Whether it’s for an individual, a team or an organisation, there’s one fundamental role that a sports coach can provide – and that’s to grow and develop talent. This can vary from athlete to athlete, depending on what success means to them.
Improving personal performance is an area that all sports coaches will therefore focus on, since measured improvement can be seen in both short, medium and long-term goal setting.
But, could there be something more to performance enhancement than just training?
In this article, we look at the role of purposeful experience and importance of self-reflection on an athlete’s ability to evolve and progress.
The Importance of Performance
Let’s consider for a moment, the importance of performance for athletes. Performance is related to success, it can be as small as improving your timings by seconds, or as significant as going full-time as a professional in your chosen sport.
Improving personal performance requires effective management and strategy in place, along with the right approach and set of behaviours. Goal setting is key to this and requires a high level of discipline and self-regulation, even with a sports coach in tow.
These skills however, are acquired over time. They are often seen in an environment that promotes learning through effective evaluation and some form of self-reflection and planning. In the sections below we look at this in greater detail.
Reflection is a practice often used in sport by sports coaches. This is commonly regarded as learning from our mistakes, or as sports psychologists would have us call it ‘purposeful experience’. This is because we are benefitting directly from first-hand experience which is integral to the foundation of learning.
Sports psychology experts (Knowles, Gilbourne, Cropley and Dugdill, 2014) have described it as a complicated procedure which allows experience to be converted into learning. This is where cognitive processing and knowledge come together with professional experience to create ‘knowledge-in-action’ learning.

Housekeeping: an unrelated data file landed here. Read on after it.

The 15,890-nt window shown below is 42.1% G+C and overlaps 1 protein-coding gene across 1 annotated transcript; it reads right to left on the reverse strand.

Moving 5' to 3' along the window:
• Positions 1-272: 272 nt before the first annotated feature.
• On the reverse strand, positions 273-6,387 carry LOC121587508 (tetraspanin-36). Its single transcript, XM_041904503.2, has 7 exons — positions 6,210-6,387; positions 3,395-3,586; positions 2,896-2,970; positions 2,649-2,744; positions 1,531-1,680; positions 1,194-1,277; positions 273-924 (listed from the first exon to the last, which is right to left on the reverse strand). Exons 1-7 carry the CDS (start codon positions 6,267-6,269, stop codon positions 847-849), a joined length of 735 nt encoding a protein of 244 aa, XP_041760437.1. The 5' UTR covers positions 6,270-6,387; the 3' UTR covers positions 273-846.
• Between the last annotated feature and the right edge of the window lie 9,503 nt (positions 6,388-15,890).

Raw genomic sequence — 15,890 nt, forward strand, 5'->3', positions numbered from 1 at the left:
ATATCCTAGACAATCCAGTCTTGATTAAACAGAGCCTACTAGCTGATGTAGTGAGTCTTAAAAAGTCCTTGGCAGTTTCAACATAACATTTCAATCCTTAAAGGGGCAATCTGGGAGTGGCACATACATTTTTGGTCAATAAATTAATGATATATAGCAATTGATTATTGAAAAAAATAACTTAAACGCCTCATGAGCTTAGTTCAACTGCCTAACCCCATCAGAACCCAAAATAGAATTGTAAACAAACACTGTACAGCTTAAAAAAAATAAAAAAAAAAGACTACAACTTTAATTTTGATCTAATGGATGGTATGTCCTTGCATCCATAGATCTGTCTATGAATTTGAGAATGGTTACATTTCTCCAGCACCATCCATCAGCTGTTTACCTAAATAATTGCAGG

A great summary of, reflective practice describes it as “a method of assessing our own thoughts and actions, for the purpose of personal learning and development.”
However, in order to be in the right mindset, athletes must first exercise certain critical behaviours to benefit from reflection.
Some of these include;
- Opportunistic – Knowing that learning experiences can assist our personal development in the long-term, with self-reflection playing an important role in this.
- Articulating a Vision – Those who are attuned to this process can articulate clearly how they choose to reflect and how this helps aid their personal performance and actions. For instance, it can help an athlete accept responsibility for their actions. But in also recognising areas of weakness, talent can work with their sports coach to improve upon it in the future.
- Mindset – A sports coach will help develop an optimum mindset for performance, specific to the needs of each individual athlete. As such, each athlete will be able to clearly articulate this vision and how they plan to put this in to process.